Vol. 2 No. 3 (2022)
Health Technology Reviews

Adalimumab for the Treatment of Pediatric Populations With Non-Infectious Uveitis

Published March 4, 2022

Key Messages

  • Two systematic reviews, 1 economic evaluation, and 2 evidence-based guidelines were identified regarding the clinical effectiveness (including safety), cost-effectiveness, and use of adalimumab in pediatric populations with non-infectious uveitis.
  • Pooled data of the SYCAMORE and ADJUVITE randomized controlled trials comparing adalimumab to placebo demonstrated that adalimumab significantly increased the likelihood of reducing or interrupting corticosteroid use (which is beneficial as long-term corticosteroid use can result in cataracts and glaucoma). Adalimumab significantly increased the event of a satisfactory response rate, but there was no difference in safety assessed as systemic adverse events and local adverse effects.
  • Specific to the ADJUVITE trial, visual acuity slightly worsened before and after treatment with adalimumab and it was unclear if adalimumab increased control of intraocular inflammation.
  • Specific to the SYCAMORE trial, adalimumab significantly lowered the risk of treatment failure and the rate and number of adverse events and serious adverse events were higher in the adalimumab group compared to the placebo group. For the adalimumab group, the most common adverse event type was infections and infestations and the most common serious adverse events were glaucoma, cataracts, injection site reactions, arthritis, and arthralgia.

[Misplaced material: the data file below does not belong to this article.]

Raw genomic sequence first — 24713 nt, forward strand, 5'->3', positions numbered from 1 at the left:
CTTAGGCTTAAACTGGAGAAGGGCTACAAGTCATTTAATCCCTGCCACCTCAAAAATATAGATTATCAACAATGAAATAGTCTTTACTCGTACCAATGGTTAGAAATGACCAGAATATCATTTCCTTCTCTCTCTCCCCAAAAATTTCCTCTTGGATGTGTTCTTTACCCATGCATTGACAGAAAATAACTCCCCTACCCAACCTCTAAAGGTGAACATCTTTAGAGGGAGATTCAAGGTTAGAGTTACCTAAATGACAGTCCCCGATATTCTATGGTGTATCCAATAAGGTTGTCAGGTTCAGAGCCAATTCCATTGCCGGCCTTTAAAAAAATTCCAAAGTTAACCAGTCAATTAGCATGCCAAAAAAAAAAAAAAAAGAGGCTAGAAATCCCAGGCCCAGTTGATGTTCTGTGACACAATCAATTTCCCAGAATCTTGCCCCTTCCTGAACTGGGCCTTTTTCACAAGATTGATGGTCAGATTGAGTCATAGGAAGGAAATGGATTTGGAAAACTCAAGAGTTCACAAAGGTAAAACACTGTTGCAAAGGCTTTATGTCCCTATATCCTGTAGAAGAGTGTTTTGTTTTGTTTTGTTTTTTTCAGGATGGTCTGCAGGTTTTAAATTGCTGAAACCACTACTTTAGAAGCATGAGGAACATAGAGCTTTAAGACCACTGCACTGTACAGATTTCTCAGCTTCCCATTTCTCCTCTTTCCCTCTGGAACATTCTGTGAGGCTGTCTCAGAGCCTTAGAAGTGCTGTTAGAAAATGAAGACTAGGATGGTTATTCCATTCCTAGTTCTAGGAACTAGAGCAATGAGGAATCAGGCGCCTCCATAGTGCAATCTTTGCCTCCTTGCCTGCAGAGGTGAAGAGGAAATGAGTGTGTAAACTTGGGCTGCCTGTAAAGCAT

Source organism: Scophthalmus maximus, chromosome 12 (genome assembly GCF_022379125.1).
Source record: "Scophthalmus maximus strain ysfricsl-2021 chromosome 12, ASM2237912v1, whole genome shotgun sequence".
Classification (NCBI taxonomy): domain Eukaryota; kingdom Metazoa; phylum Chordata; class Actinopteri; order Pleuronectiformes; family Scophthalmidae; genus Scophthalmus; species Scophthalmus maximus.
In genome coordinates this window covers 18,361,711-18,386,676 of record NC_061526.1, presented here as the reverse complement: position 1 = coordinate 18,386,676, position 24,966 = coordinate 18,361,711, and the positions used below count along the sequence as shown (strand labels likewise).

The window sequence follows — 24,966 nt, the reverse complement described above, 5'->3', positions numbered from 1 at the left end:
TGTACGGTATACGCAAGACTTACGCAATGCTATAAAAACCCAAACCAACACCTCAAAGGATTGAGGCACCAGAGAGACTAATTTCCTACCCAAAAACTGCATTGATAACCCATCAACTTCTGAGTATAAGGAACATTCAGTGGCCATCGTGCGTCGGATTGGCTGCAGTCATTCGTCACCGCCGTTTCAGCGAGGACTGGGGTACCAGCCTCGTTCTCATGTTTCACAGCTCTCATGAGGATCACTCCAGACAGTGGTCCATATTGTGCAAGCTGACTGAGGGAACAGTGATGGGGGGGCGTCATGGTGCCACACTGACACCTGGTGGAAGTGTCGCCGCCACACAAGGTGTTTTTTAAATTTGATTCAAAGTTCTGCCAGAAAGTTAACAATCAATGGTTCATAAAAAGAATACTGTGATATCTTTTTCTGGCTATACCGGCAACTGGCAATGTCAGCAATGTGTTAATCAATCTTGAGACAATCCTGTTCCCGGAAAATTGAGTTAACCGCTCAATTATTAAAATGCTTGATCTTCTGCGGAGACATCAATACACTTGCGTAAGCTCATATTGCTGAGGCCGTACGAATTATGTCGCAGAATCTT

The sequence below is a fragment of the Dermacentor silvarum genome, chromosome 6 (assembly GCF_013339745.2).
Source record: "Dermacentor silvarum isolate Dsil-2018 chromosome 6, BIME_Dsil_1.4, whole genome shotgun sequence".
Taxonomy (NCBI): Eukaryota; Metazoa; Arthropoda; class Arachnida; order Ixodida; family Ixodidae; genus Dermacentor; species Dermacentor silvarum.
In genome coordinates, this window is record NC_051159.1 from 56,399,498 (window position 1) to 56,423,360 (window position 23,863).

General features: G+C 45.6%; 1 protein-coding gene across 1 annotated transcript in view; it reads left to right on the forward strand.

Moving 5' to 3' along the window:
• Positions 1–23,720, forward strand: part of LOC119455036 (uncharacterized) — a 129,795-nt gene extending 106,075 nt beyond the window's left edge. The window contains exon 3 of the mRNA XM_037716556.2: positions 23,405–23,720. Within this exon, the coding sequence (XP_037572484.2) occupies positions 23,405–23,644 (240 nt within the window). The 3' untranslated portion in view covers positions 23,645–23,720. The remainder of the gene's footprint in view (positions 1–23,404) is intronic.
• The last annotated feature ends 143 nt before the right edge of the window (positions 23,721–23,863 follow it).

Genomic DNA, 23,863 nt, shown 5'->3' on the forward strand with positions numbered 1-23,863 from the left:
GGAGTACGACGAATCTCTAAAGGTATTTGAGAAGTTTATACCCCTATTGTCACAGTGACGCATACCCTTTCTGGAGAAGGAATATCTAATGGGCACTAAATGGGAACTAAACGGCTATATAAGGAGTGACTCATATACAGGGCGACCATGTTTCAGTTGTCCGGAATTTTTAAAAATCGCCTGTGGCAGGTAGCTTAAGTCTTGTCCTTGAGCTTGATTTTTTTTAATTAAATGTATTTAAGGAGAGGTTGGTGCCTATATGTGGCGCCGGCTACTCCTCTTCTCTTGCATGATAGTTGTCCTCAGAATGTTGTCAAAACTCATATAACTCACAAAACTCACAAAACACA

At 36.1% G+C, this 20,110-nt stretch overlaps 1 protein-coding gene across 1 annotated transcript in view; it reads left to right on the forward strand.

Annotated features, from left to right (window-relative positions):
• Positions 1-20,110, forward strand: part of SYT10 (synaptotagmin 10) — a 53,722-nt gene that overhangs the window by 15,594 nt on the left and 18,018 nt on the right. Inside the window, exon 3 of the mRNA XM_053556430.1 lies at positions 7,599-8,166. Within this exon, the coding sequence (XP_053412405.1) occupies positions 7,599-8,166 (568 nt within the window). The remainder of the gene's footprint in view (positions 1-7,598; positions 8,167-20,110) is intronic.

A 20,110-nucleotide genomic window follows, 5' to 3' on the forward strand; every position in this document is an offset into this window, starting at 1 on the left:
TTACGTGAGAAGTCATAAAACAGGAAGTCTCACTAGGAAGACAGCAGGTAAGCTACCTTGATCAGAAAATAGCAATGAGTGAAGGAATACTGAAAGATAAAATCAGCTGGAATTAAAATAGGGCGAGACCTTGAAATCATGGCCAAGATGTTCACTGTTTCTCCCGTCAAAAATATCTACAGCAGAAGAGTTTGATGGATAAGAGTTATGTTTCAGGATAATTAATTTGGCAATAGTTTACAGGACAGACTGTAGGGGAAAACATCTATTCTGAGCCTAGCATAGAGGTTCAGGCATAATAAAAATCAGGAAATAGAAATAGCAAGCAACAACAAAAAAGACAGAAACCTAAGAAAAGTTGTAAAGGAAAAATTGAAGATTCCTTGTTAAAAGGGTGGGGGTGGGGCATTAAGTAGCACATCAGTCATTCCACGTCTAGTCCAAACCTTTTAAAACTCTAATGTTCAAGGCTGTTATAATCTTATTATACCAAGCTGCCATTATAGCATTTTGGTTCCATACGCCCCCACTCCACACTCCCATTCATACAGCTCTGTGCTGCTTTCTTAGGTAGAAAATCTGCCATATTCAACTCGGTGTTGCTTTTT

• In the perspective of the health care system in the UK, adalimumab plus methotrexate was not found to be cost-effective compared to methotrexate alone (modelled by placebo data) in uveitis associated with juvenile idiopathic arthritis.
  • Cost-effectiveness analyses of adalimumab at a discounted price lowered the incremental cost-effectiveness ratio, which supports the potential use of biosimilars in the future due to cost savings.
  • Both guidelines recommended the use of treatment that blocks proteins that cause inflammation (tumour necrosis factor-alpha inhibitors) such as adalimumab in combination with an immunosuppressive agent such as methotrexate (i.e., adalimumab plus methotrexate) in patients with uveitis associated with juvenile idiopathic arthritis who are not responsive to initial treatment (e.g., topical corticosteroids) and are at risk for severe uveitis or vision threatening complications.
  • The American College of Rheumatology/ Arthritis Foundation recommended the use of adalimumab and infliximab over etanercept with no preference between adalimumab and infliximab. Conversely, the guideline from multiple interdisciplinary German groups recommended that adalimumab and infliximab are the first- and second-choice tumour necrosis factor-alpha inhibiting drugs, respectively. They recommended a treatment switch to infliximab then golimumab when adalimumab is not effective or there is treatment failure with adalimumab.